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Discuss the role of Parliament in the English Reformation.

Parliament played a crucial role in the English Reformation, primarily by passing laws that facilitated the break with Rome and established the Church of England.

The English Reformation was a series of events in the 16th century England, led by King Henry VIII, that resulted in the Church of England breaking away from the authority of the Pope and the Roman Catholic Church. Parliament, as the legislative body of the country, was instrumental in this process. It was through the passing of various Acts of Parliament that the English Reformation was legally and officially established.

The first significant Act was the Act of Supremacy in 1534. This Act declared King Henry VIII as the 'Supreme Head on Earth of the Church of England', thus severing ties with the Pope and the Roman Catholic Church. This was a monumental shift in power, as it effectively placed the English monarch at the head of the Church, a position previously held by the Pope. Parliament's role in passing this Act was pivotal, as it provided the legal basis for the King's supremacy.

Following the Act of Supremacy, Parliament passed a series of other laws that further established the Church of England and reformed its practices. The Act in Restraint of Appeals (1533) was particularly significant, as it effectively ended the Pope's legal authority in England. This Act declared that the English crown was an 'Empire', free and independent from any foreign jurisdiction. This meant that no legal cases, including those related to the Church, could be appealed to the Pope.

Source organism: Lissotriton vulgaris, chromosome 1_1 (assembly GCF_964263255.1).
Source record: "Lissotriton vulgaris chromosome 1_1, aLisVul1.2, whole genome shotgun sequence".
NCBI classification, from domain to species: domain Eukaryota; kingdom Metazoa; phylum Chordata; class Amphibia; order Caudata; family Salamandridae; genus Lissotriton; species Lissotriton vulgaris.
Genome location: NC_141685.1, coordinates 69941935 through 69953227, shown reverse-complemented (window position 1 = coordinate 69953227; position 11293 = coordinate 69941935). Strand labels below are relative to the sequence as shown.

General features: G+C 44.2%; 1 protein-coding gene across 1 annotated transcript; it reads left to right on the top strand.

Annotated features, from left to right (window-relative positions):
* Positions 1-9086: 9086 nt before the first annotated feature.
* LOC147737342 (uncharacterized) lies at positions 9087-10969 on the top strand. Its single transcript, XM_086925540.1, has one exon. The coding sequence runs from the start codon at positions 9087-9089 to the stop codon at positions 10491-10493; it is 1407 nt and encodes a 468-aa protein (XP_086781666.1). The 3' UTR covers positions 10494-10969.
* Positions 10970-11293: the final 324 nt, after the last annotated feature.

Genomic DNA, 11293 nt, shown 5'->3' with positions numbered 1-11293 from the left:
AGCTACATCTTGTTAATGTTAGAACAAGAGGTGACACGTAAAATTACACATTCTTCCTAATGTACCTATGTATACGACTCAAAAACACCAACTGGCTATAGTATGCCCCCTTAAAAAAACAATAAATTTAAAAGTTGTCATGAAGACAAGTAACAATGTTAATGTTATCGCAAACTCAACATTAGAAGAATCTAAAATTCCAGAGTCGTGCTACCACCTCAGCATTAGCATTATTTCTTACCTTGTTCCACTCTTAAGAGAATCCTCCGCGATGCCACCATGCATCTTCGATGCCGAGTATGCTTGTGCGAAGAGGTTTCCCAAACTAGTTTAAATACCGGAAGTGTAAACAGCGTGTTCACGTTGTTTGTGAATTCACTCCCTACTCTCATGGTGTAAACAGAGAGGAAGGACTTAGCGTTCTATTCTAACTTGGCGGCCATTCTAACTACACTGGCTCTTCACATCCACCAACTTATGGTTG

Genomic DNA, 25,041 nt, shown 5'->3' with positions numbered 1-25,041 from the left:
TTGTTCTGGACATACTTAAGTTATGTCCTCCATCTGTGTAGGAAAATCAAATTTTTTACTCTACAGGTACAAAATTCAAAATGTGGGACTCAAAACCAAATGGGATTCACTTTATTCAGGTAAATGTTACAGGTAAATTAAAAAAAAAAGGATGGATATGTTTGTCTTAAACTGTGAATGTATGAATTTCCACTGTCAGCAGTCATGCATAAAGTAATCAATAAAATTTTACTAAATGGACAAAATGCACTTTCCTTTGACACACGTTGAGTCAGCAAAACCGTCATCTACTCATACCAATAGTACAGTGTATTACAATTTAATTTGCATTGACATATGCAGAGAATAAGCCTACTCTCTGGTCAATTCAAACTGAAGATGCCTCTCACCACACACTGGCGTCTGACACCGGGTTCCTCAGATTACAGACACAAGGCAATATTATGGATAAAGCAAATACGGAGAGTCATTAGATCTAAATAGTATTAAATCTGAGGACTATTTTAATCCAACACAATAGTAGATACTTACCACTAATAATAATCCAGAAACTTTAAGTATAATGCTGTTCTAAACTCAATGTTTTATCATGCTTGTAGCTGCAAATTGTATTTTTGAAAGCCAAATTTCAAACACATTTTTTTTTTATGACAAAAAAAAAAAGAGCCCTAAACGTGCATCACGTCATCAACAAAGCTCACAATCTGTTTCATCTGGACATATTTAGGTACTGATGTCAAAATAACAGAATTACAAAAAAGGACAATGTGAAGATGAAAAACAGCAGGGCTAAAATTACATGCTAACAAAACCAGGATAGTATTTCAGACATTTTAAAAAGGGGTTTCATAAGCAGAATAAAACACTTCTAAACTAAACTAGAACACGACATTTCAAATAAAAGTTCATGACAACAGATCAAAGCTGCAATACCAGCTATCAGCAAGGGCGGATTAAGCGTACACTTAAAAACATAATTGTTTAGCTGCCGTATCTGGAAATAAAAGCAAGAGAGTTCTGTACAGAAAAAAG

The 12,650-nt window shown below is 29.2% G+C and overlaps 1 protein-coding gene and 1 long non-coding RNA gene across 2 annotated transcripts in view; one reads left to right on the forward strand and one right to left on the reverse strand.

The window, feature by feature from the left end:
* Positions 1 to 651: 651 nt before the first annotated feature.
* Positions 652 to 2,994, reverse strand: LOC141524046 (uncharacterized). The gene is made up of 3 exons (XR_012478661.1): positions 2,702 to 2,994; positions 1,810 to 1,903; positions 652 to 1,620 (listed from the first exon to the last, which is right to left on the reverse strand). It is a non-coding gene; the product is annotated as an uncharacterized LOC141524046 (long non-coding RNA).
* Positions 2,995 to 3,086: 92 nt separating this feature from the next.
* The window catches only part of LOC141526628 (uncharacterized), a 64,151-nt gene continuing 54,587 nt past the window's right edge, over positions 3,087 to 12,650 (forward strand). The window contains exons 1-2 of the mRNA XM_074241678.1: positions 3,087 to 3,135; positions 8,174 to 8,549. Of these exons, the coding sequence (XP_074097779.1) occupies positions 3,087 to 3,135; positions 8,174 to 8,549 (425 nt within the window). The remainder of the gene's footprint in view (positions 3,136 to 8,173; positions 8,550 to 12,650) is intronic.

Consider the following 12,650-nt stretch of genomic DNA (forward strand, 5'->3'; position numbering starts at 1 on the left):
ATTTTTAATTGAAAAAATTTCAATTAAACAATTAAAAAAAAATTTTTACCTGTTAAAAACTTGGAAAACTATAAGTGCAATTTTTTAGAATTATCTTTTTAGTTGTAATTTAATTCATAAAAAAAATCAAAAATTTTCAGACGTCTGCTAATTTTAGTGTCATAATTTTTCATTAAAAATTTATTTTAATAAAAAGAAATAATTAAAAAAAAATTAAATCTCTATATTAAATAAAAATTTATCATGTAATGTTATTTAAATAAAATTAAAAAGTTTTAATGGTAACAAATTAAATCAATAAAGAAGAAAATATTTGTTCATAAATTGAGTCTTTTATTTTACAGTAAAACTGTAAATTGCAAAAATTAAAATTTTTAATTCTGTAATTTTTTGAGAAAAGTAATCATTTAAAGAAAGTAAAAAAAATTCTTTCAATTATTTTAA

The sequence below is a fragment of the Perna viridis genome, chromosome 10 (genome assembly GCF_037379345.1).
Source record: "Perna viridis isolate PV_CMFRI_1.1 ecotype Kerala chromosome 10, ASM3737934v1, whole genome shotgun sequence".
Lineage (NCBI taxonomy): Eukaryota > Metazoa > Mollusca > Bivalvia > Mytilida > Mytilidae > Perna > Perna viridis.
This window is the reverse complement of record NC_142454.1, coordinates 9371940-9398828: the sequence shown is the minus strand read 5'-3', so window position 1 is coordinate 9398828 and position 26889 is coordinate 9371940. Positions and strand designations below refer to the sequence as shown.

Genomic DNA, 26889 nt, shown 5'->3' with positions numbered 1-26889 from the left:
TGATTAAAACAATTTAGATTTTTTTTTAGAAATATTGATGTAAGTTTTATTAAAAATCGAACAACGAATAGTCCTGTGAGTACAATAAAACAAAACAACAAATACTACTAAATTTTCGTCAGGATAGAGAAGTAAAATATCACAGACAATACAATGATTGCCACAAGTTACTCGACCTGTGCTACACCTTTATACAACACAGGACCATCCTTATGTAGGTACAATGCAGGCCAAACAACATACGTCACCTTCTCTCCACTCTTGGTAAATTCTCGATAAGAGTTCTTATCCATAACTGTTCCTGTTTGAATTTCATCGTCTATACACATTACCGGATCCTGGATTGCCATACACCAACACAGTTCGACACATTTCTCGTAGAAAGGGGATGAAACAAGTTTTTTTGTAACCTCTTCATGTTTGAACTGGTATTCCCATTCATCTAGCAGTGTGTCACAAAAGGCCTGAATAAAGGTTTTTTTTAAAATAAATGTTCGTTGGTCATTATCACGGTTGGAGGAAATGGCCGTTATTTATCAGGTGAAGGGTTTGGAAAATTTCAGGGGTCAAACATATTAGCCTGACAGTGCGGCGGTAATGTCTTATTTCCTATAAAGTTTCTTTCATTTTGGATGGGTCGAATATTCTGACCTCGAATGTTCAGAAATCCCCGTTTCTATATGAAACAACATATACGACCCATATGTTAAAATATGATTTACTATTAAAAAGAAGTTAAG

Parliament also played a role in the dissolution of the monasteries, a major aspect of the English Reformation. The Act for the Dissolution of the Lesser Monasteries (1536) and the Act for the Dissolution of the Greater Monasteries (1539) led to the closure of monastic houses across England, Wales and Ireland. The wealth and land of these monasteries were transferred to the Crown, significantly increasing the King's wealth and power.

In addition to these legislative actions, Parliament was also involved in the doctrinal changes of the English Reformation. The Ten Articles (1536) and the Six Articles (1539), both passed by Parliament, outlined the beliefs and practices of the Church of England, marking a clear departure from Roman Catholic doctrine.

In conclusion, Parliament played a crucial role in the English Reformation. Through the passing of various Acts, it facilitated the break with Rome, established the Church of England

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